100 Houses, Many Stories For Veteran Habitat Volunteer

Waco electrician using skills to give others ‘a better life’

By Pamela Bond

Waco Tribune-Herald

June 18, 2007

The smell of sawdust fills Cliff Johnson’s nose, hammers pound loudly above his head, and the heat of an upcoming late spring day causes droplets of sweat to shine on his face. But the 85-year-old Wacoan does not pause to wipe the sweat away as he stares intently at the electrical wires he holds in his solid yet gentle hands.

After wiring 100 houses in more than 20 years with Waco Habitat for Humanity, working these building sites is second nature for Johnson, who has no intention of slowing down.

“I set my goal to do 100, but if I can do more, I will,” he said. “I meet a goal and then set a new one. I have a knee replacement in July, but I hope to come back and do more.”

Habitat for Humanity is an international nonprofit Christian housing ministry that builds homes for low-income families, said John Alexander, executive director of Waco Habitat for Humanity. Johnson started working on his first house for Habitat for Humanity in 1986 after he retired from his job as an electrician.

“No, I didn’t retire, I just quit working for money,” Johnson said. “A lot of people sit down on the couch and just watch TV. I’m out here at 7:30 a.m. They call me a slave driver, but I came here to work.”

Growing up in Hamilton County on the Leon River, Johnson said that his family “didn’t have a lot.”

“We fished in that river and that was our bathtub, but we had to walk seven or eight miles to get there,” he said. “That’s why I’m happy the Lord can use me. I’m just a run-of-the-mill guy.”

In 1960, Johnson moved to Waco and began working for Womack Electric, where he learned the trade from the late James Gronski. He heard about Habitat for Humanity in 1986 when the organization started in Waco and its regional director, Joe Gatlin, spoke at Calvary Baptist Church, which Johnson attended at the time.

“I prayed about it that night, and the next day I asked Joe if I could work on the second house,” Johnson said. “I didn’t ask about the first one because I figured they already had someone, but he asked me, ‘Why not work with us on the first house?’ Turns out they didn’t have anybody on that first house after all.”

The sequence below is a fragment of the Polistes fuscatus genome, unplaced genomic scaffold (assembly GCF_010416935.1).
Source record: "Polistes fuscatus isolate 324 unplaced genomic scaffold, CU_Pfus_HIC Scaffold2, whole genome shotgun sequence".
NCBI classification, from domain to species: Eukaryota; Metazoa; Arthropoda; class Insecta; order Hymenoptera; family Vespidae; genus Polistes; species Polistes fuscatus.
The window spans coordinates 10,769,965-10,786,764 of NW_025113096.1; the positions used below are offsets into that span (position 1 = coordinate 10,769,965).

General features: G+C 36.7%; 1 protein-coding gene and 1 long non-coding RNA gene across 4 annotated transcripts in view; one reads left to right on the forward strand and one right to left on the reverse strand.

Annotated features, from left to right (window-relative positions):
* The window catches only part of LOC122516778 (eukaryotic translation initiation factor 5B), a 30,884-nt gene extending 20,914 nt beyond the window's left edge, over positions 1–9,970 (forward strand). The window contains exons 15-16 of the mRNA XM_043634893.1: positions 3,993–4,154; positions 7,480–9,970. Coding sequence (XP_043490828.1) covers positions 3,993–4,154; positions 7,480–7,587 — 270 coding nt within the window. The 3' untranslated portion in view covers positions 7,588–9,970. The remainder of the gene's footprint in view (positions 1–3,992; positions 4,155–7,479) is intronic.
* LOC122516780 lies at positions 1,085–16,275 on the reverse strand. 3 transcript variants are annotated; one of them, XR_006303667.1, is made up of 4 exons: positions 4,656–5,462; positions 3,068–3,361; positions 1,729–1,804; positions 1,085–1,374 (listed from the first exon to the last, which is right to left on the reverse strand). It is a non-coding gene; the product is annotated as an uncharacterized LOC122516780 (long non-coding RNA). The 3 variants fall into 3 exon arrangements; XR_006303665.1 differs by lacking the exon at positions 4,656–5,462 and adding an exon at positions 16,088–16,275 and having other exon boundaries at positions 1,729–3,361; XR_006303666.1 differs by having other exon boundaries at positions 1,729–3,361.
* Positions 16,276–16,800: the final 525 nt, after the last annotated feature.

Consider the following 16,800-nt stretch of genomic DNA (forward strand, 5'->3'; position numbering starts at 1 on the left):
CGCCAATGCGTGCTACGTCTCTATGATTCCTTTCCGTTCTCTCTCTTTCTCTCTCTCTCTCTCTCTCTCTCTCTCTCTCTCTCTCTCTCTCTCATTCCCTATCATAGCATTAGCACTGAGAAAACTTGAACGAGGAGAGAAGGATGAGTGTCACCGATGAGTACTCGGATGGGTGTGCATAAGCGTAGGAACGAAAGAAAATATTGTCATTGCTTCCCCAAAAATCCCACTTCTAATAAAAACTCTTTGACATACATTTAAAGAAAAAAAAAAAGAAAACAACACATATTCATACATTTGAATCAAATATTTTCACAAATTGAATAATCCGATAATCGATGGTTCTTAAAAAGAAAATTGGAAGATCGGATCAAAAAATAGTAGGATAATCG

Johnson wired that first house for electricity, and it was dedicated in July 1987.

“We used to build a house in a week and have the air conditioner running by 4:30 p.m. Friday,” he said. “But things have changed, designs have changed, and now it’s hard to build one in a week.”

Johnson continued to wire about 25 more houses by himself. Then he had help from other volunteer electricians.

“Earl Perryman worked on 25 to 30 houses with me,” Johnson said. “I also did 25 to 30 houses with Sam Braun. I want to thank everyone I’ve worked with for helping, but those two in particular I’d like to thank.”

While the work was hard, Johnson said he continued with Habitat for Humanity because he “liked giving someone a better life.” He also has done electrical work for Gospel Café, World Hunger Relief International, Community Baptist Church and Calvary Baptist Church.

Johnson took a break from his volunteer work when President Bush visited a Waco Habitat for Humanity build site in 2001.

“I got a picture with the president and had him sign it for my two grandsons,” he said. “Then I went over to his wife and asked her to sign it. But she said she’d go ahead and sign it for both of them because you could read her writing but you can’t read his.”

Johnson, who lives in Hewitt with his wife, Wilma, said his four grandsons have helped him build houses.

“My son, Jim Johnson, has helped on this [100th] house and started helping me with them 15 to 20 years ago,” Johnson said. “But it’s just not my wife’s cup of tea – she’s a city girl.”

The house that Johnson currently is wiring is the 106th house for Waco Habitat for Humanity. Johnson said he has not worked on all of them because contractors were hired for some houses.

Construction at the house, at 1801 Seneca Ave., began June 8 and will continue through Saturday, said Emily Fau, development director for Waco Habitat for Humanity. A dedication ceremony with the home’s future owners should take place in July.

“Local businesses pitched in for this house,” Fau said. “The Waco Association of Realtors gave a lead gift of $5,000. Studio Gallery had an art show and raised $15,000.”

Last year, Johnson received a Jefferson Award in recognition of his service as an “unsung hero” at a ceremony in the George Bush Presidential Library in College Station. This national award system honors community and public service in the United States.

“That Jefferson Award really shook me up a bit,” Johnson said. “I don’t feel like you should be recognized for service to the Lord. It’s an honor and a privilege to serve the Lord. People don’t really like that word, servant, but that’s what I am.”

Despite the recognition, Johnson said he would rather not be in the spotlight.

“The only reason I’m doing this story is so somebody might read it and be encouraged to do something,” Johnson said. “Somebody might read this and think, ‘Well, if he can do 100 houses, I can do 107.’ ”

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